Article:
Start considering the future "look and feel" of your museum:

- Traditional: dark wood, low lighting, luxurious, like the Grey College museum, which oozes class and gravitas.

- Modern: chrome, glass, vibrant, well-lit.

- Ethnic: rural scenes, traditional artefacts.

- Home-grown and simple: a museum created by the school itself, using staff expertise and pupil labour, scanned photos etc. The rather low-key but nonetheless effective museum at Kearsney College, visited by our Planning Committee in May 2010, showed how successful such an approach might be.

- A combination of any of the above.

• Thereafter, brainstorm within your committee about the museum's possible displays,2 like (in our case) -

- What space do we have available for our new museum and how are we going to use it?

- Are we going to hang larger objects from the rafters?

- How can we best use our existing collection of valuable Victorian books and memorabilia (including family photographs, moth-eaten rugby jerseys and ominous-looking bent old canes) - by recreating a classroom, a hostel dormitory, the headmaster's office etc?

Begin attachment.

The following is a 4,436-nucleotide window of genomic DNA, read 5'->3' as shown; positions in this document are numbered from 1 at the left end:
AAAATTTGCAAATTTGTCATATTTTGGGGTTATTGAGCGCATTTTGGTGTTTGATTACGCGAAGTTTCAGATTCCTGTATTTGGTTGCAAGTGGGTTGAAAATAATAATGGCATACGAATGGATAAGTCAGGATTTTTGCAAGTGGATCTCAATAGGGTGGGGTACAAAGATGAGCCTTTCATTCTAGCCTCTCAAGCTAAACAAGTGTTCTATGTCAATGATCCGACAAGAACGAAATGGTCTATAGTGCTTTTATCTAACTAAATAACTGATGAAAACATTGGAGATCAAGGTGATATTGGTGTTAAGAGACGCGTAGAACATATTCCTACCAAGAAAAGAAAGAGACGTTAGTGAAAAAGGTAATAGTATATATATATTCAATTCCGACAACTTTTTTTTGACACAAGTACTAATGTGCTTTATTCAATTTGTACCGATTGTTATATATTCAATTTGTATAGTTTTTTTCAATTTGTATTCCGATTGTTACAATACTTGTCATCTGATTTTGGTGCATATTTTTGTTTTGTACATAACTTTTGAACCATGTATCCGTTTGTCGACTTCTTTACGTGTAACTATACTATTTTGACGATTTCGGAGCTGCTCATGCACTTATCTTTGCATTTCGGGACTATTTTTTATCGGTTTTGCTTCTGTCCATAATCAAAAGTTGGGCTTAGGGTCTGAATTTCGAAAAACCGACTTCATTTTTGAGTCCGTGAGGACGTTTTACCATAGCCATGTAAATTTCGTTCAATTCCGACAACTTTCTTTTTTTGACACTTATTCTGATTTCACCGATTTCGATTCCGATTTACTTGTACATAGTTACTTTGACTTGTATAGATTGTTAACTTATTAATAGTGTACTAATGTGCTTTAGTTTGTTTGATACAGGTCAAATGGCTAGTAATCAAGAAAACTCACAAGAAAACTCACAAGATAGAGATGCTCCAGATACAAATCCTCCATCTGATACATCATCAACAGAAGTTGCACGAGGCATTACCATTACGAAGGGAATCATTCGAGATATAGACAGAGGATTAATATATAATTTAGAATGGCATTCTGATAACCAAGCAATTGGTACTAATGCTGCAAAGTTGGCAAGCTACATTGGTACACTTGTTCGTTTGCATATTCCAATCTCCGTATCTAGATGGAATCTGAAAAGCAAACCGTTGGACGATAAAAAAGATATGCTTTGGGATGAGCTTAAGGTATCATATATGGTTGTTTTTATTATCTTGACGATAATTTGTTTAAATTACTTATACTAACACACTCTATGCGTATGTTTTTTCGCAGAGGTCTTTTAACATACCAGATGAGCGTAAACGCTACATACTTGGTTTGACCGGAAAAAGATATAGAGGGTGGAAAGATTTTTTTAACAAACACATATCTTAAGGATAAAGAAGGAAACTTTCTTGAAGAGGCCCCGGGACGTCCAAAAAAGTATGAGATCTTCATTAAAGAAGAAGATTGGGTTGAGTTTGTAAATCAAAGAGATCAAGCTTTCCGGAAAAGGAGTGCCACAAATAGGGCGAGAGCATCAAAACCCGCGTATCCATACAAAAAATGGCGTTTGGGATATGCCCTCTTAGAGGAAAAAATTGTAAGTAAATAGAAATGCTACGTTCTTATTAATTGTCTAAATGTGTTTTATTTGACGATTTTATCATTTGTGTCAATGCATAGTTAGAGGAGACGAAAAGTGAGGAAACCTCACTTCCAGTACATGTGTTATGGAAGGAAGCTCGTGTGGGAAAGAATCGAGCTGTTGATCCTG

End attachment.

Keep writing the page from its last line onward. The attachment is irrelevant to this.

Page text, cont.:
- How can we integrate and use our upstairs space?

- What colours do we want to use on the walls and display divisions? (Perhaps you are 'restricted', like we are, to a degree by your school's own colours?)

- Are we going to install multi-media features, like TVs, touch-screens etc.3

Decide on the likely themes for your museum, for example (once again, in our case):

- The school's 15 Headmasters, in order;

- Academics and Culture;

- Sport;

- Alumni;

- A space for additional alternating displays? In the case of Maritzburg College, we have an annual need for displays on such diverse events and occasions as the Duzi Canoe Race (January), Founders' Day (March), Old Collegians' Reunion Day (around June), the Old Boys' Induction Ceremony (October) and Remembrance Day, and a display on, say, corporal punishment at the school would no doubt be fascinating for pupils past and present.